Asian Liberals: A story of solidarity

Liberals are building political parties of the future
The international liberal network with Taiwan Vice President Chen Chien-jen

As democracy in Asia continues to face challenges, the Council of Asian Liberals and Democrats (CALD) remains steadfast in promoting values that guarantee individual freedom and human rights. The solidarity among its member parties, its work to strengthen political institutions, and its organizational efficacy are an example to its counterparts in Latin America, Africa, and the Arab region.

The program Innovating Democracy Through Technology that CALD organized in Taipei, Taiwan on October 19-22, 2019 brought together Red Liberal de América Latina (RELIAL), African Liberal Network (ALN), and the Arab Liberal Federation (ALF). They participated in meetings that demonstrated CALD’s solid network and strategic efforts to counter the growing threats of authoritarianism and populism in the region.

“This is a difficult time for Asia, and for many democracies. We’re witnessing very dramatic changes. In Taiwan, we’re in the middle of elections that are equally dramatic. Technology, democracy, and also dealing with disinformation or influence operations are very timely topics for all of us here,” said CALD Chairperson Bi-Khim Hsiao.

CALD ExeComm

Technology as the great leveller

“Technology can be a double-edged sword While some say that today’s technology is partly to blame for the shift of political culture, its potential to revive democracy is also recognized,” said CALD Executive Director Lito Arlegue.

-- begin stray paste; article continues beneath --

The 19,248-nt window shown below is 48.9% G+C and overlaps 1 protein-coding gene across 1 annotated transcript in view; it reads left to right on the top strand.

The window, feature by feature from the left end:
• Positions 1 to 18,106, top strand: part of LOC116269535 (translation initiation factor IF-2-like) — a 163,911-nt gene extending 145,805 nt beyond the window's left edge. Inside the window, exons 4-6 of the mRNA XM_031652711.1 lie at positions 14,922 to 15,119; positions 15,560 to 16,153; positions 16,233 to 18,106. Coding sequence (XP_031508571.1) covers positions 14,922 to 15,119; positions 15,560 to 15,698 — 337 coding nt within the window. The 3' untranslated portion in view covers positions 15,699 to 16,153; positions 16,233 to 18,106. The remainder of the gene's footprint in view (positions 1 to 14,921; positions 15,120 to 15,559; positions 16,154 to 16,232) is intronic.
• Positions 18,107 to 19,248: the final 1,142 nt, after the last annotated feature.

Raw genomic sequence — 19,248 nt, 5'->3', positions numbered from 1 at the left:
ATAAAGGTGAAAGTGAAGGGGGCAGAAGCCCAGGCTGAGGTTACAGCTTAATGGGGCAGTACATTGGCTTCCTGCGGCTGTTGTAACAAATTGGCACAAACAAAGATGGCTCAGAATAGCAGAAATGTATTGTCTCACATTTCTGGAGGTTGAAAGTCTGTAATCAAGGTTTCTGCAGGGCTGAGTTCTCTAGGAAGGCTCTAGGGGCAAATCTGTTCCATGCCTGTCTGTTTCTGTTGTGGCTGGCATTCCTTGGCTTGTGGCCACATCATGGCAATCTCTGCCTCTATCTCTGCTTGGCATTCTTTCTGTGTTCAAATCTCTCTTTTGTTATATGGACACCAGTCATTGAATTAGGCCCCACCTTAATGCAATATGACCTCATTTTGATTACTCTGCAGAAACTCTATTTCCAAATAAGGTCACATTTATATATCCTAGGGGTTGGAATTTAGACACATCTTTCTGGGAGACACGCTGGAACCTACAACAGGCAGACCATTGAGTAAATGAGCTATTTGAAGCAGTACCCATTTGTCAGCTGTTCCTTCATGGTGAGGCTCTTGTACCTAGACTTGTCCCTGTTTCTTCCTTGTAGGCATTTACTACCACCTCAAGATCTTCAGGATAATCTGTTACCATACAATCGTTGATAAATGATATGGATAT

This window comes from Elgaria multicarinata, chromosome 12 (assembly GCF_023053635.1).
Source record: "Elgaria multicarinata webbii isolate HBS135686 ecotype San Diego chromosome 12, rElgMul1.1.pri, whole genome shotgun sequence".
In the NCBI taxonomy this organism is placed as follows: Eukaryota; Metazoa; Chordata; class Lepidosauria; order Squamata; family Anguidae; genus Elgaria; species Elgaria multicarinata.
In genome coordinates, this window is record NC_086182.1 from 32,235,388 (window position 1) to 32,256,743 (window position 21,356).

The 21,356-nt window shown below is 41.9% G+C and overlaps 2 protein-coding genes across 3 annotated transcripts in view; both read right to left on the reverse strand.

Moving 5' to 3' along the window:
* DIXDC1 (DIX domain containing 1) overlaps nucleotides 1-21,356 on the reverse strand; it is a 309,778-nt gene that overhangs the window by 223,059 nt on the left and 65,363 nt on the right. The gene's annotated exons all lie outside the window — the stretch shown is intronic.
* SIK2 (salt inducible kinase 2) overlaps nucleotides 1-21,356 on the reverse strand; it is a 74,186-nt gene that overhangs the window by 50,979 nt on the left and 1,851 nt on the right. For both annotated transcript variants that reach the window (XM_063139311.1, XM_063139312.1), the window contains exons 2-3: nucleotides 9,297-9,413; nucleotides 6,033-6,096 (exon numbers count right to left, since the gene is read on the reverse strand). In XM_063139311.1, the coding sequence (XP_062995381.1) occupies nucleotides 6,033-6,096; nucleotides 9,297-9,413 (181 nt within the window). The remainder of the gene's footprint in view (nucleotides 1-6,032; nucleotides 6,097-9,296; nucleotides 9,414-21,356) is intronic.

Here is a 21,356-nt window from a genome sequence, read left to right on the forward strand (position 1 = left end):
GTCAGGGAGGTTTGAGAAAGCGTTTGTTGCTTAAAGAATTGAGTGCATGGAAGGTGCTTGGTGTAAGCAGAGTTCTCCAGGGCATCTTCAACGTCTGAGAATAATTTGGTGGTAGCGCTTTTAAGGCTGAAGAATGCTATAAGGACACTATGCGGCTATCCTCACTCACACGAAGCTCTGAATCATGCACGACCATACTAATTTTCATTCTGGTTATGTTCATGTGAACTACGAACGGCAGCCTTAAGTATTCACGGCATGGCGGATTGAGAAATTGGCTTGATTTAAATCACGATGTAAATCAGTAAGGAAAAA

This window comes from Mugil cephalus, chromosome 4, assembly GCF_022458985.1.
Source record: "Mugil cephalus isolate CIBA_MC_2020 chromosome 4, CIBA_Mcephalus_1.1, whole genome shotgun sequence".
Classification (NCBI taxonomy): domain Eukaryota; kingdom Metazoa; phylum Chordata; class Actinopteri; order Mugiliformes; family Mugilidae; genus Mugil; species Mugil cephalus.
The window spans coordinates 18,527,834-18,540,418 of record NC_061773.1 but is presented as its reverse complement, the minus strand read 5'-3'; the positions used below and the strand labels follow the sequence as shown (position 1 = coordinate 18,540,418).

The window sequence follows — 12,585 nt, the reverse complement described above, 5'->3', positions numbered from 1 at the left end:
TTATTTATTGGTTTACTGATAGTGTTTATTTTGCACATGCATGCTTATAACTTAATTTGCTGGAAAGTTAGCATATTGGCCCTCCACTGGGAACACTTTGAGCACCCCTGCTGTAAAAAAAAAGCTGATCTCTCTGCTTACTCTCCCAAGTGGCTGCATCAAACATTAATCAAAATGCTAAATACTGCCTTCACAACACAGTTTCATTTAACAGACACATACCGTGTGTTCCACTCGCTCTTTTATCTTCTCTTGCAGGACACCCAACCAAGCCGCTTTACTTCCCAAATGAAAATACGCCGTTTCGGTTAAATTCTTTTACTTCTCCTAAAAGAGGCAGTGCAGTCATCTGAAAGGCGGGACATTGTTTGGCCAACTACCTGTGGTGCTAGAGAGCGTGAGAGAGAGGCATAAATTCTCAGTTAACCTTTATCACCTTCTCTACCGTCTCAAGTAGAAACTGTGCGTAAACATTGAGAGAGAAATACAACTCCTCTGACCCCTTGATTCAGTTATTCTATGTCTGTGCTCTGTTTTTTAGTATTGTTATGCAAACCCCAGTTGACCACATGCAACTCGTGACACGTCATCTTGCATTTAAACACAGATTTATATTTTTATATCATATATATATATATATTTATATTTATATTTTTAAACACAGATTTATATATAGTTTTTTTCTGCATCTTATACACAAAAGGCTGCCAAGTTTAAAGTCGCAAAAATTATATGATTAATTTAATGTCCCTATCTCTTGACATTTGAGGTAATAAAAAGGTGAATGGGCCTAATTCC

Presenting examples of how technology contributed to Indonesian Democratic Party of Struggle (PDI-P)’s recent electoral success, Putri Ayu Anisya, Member of Regional People’s Representative Council in South Tangeran, Banten Province pointed out that the use of technology was confined to communications and media information in the party. “We are able to maximize votes, ensure intra-party synchronization, create a space for policy deliberation, and improve office operations,” enumerated Anisya.

PDI-P employs BSPN an internet platform that identifies party bailiwicks, and Djarek, an online member registration system. PDI-P is the party of President Joko Widodo, and a CALD member party.

Chung-Kai Sin of the Democratic Party of Hong Kong (DPHK) talked about technology’s role in the protest in Hong Kong. “It’s a tool to float ideas, get support, and disclose the truth,” shared Sin.

“Digital is now the foundational platform of any party organization and campaign. It can no longer be an add on,” quoted Arlegue from the discussions in the program.

CALD, the umbrella organization of liberal political in Asia, was established in 1998. It has nine member parties: PDI-P, Democrat Party of Thailand (DP), Democratic Progressive Party of Taiwan (DPP), Liberal Party of the Philippines (LP), Parti Gerakan Rakyat Malaysia (PGRM), Singapore Democratic Party (SDP), Cambodian National Rescue Party (CNRP), Civil Will-Green Party of Mongolia, and Nation Awakening Party of Indonesia (PKB). The National League for Democracy of Myanmar (NLD) is an observer party. There are two individual members from Hong Kong.